- You are a new administrator at Jonestown Medical Center. You receive a telephone call from the nurse manager of the emergency room. Dr. Smith, an emergency room physician who is an employee of your hospital, has just reported for duty. The nurse manager suspects that Dr. Smith is intoxicated. What do you do?
- You are the practice manager of Docs R Us, Ltd., a large multispecialty medical practice employing more than 100 physicians. You are conducting a random review of billing for doctors in the practice and you discover that one of the internists in your group who treats mostly Medicare recipients has been checking off the wrong code for her procedures on the billing form. The procedures on the patient record do not match the billing form codes. You pull up her files for the past 3 months and find a pattern of upcoding. When you meet with her to review this miscoding, she becomes very defensive and angry. What do you do? How could you have prepared better for the meeting with the physician?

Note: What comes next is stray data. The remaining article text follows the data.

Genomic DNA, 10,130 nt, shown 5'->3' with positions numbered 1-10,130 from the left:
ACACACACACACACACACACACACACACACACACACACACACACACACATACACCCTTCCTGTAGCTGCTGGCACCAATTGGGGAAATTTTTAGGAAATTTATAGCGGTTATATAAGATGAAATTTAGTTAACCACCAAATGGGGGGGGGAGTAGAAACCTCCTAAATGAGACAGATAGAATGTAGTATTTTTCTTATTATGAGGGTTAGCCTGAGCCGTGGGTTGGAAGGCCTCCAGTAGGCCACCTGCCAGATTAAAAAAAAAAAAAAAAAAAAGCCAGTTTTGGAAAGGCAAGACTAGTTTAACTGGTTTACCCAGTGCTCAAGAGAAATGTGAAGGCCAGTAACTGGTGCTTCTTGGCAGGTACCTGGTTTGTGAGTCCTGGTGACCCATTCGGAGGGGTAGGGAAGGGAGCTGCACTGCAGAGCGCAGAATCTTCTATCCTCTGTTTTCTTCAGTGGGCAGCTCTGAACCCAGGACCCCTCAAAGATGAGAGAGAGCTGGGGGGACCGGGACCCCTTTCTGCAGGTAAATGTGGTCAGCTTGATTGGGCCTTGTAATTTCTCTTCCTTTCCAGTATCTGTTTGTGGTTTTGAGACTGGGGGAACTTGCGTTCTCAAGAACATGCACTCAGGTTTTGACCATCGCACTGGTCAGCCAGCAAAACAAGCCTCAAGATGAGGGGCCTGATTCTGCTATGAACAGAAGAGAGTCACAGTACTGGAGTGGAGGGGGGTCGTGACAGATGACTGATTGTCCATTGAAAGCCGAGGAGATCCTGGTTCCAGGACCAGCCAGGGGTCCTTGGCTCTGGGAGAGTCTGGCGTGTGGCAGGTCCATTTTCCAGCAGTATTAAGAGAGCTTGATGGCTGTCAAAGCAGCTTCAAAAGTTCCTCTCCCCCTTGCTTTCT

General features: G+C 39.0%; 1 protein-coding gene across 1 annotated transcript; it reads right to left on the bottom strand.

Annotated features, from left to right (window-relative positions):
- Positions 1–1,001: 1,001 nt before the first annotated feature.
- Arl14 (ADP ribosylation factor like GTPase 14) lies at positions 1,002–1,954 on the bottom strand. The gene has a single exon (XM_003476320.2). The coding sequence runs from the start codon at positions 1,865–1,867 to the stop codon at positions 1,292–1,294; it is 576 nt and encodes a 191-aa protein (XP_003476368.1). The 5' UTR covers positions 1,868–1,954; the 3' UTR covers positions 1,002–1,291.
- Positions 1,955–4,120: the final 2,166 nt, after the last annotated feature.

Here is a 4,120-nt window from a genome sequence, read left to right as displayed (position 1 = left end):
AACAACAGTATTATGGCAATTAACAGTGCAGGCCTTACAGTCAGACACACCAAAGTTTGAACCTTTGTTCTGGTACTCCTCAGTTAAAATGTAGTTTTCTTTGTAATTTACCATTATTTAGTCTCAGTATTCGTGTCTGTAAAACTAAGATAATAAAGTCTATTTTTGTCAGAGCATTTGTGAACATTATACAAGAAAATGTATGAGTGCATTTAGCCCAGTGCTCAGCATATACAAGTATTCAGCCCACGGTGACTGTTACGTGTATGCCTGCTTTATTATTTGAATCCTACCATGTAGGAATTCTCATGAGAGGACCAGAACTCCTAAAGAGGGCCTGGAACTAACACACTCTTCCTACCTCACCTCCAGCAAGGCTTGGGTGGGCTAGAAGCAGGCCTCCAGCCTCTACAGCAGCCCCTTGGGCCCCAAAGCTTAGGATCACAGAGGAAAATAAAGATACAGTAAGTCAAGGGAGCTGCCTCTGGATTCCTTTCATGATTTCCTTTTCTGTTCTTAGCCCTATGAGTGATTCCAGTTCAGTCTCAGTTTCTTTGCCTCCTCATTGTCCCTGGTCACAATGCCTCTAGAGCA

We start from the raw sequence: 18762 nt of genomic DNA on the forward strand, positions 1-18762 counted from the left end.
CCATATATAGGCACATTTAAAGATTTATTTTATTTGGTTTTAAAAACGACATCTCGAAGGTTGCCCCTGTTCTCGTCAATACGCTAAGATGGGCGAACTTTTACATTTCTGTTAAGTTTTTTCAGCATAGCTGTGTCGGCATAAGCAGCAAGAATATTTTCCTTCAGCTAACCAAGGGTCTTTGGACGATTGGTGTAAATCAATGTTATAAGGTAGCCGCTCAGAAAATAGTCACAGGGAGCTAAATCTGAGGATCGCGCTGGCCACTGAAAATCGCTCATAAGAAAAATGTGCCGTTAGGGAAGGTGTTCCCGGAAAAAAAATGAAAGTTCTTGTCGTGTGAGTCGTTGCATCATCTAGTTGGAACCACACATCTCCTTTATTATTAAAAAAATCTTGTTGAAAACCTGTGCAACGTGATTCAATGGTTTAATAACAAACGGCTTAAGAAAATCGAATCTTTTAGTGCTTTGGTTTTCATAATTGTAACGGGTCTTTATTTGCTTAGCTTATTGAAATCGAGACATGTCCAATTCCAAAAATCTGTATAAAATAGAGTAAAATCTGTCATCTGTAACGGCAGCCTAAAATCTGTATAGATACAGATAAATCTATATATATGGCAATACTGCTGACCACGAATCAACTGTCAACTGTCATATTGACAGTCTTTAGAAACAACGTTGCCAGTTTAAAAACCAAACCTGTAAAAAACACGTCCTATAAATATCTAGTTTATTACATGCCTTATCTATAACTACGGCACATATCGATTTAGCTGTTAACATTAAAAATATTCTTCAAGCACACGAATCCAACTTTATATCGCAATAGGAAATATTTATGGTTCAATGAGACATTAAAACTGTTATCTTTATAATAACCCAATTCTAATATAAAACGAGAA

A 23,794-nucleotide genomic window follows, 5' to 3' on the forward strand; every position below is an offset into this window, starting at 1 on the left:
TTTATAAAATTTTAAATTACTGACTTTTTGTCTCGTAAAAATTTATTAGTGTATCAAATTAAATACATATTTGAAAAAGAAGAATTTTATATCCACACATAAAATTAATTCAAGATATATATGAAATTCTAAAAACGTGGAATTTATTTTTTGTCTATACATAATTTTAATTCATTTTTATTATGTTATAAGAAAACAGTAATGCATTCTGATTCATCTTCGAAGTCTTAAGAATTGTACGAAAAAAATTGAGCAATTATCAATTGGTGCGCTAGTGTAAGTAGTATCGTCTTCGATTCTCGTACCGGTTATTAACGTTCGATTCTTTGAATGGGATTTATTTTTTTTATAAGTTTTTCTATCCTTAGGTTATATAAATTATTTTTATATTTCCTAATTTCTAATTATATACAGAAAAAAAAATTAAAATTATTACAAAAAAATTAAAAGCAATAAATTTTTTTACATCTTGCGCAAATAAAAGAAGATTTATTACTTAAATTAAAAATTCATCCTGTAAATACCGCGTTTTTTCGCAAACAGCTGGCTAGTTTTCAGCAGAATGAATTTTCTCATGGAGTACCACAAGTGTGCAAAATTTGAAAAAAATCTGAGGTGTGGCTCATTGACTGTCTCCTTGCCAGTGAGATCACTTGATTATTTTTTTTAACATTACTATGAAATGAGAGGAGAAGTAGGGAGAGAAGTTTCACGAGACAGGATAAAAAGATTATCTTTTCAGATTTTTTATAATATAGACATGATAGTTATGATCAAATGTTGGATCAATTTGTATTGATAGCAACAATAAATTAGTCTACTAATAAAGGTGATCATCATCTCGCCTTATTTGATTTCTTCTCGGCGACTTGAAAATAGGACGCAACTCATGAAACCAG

- You are a new administrator at a hospital, well known for pulmonary medicine. The physicians in the ICU, the ER, and the department of pulmonary medicine have demanded to meet with you about the shortage of respiratory therapists. You stall them for 48 hours so you can gather data. What types of information will you need to collect to have an intelligent conversation with this powerful group of physicians?
- Dr. White ordered an unusual dose of a medication. May Patterson, RN, sees the order and believes it to be the wrong dose. She calls Dr. White, who insists that she give the medication—as written. Nurse Patterson calls you, the administrator on call for the weekend, to resolve this crisis. What do you do?